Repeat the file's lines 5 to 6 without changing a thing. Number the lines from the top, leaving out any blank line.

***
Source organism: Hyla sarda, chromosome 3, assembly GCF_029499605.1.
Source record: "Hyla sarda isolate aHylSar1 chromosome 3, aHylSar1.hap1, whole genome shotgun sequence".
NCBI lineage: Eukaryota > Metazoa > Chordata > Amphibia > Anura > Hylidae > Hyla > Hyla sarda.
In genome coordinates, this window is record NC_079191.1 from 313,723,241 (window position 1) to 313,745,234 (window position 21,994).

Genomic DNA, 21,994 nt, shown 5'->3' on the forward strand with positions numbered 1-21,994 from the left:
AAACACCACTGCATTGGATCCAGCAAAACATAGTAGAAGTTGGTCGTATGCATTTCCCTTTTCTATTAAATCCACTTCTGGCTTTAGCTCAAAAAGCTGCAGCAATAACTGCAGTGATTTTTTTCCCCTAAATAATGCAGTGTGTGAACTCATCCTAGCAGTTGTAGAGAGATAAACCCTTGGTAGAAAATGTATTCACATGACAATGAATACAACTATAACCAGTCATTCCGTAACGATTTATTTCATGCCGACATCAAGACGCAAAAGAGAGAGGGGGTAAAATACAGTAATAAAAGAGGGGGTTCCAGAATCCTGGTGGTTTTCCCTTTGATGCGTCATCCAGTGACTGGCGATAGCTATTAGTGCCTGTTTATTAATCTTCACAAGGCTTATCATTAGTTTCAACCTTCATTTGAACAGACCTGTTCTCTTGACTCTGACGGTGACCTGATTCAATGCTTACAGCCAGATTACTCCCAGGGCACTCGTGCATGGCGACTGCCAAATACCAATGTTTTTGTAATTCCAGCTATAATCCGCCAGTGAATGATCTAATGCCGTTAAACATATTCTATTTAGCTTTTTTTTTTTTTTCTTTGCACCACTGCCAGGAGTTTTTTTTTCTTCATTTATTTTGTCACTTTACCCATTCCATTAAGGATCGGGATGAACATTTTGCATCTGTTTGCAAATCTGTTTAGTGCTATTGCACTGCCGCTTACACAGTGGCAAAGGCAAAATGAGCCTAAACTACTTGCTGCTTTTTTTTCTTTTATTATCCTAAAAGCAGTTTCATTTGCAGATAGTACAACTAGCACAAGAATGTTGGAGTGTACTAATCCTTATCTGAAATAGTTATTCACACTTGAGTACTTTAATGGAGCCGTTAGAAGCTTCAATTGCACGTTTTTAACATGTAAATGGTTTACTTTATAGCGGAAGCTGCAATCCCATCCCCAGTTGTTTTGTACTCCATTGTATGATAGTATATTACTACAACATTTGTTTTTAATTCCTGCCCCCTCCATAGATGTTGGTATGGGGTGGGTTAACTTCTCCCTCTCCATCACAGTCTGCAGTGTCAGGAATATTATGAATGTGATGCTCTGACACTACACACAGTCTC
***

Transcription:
Genomic DNA, 21,994 nt, shown 5'->3' on the forward strand with positions numbered 1-21,994 from the left:
AAACACCACTGCATTGGATCCAGCAAAACATAGTAGAAGTTGGTCGTATGCATTTCCCTTTTCTATTAAATCCACTTCTGGCTTTAGCTCAAAAAGCTGCAGCAATAACTGCAGTGATTTTTTTCCCCTAAATAATGCAGTGTGTGAACTCATCCTAGCAGTTGTAGAGAGATAAACCCTTGGTAGAAAATGTATTCACATGACAATGAATACAACTATAACCAGTCATTCCGTAACGATTTATTTCATGCCGACATCAAGACGCAAAAGAGAGAGGGGGTAAAATACAGTAATAAAAGAGGGGGTTCCAGAATCCTGGTGGTTTTCCCTTTGATGCGTCATCCAGTGACTGGCGATAGCTATTAGTGCCTGTTTATTAATCTTCACAAGGCTTATCATTAGTTTCAACCTTCATTTGAACAGACCTGTTCTCTTGACTCTGACGGTGACCTGATTCAATGCTTACAGCCAGATTACTCCCAGGGCACTCGTGCATGGCGACTGCCAAATACCAATGTTTTTGTAATTCCAGCTATAATCCGCCAGTGAATGATCTAATGCCGTTAAACATATTCTATTTAGCTTTTTTTTTTTTTTCTTTGCACCACTGCCAGGAGTTTTTTTTTCTTCATTTATTTTGTCACTTTACCCATTCCATTAAGGATCGGGATGAACATTTTGCATCTGTTTGCAAATCTGTTTAGTGCTATTGCACTGCCGCTTACACAGTGGCAAAGGCAAAATGAGCCTAAACTACTTGCTGCTTTTTTTTCTTTTATTATCCTAAAAGCAGTTTCATTTGCAGATAGTACAACTAGCACAAGAATGTTGGAGTGTACTAATCCTTATCTGAAATAGTTATTCACACTTGAGTACTTTAATGGAGCCGTTAGAAGCTTCAATTGCACGTTTTTAACATGTAAATGGTTTACTTTATAGCGGAAGCTGCAATCCCATCCCCAGTTGTTTTGTACTCCATTGTATGATAGTATATTACTACAACATTTGTTTTTAATTCCTGCCCCCTCCATAGATGTTGGTATGGGGTGGGTTAACTTCTCCCTCTCCATCACAGTCTGCAGTGTCAGGAATATTATGAATGTGATGCTCTGACACTACACACAGTCTC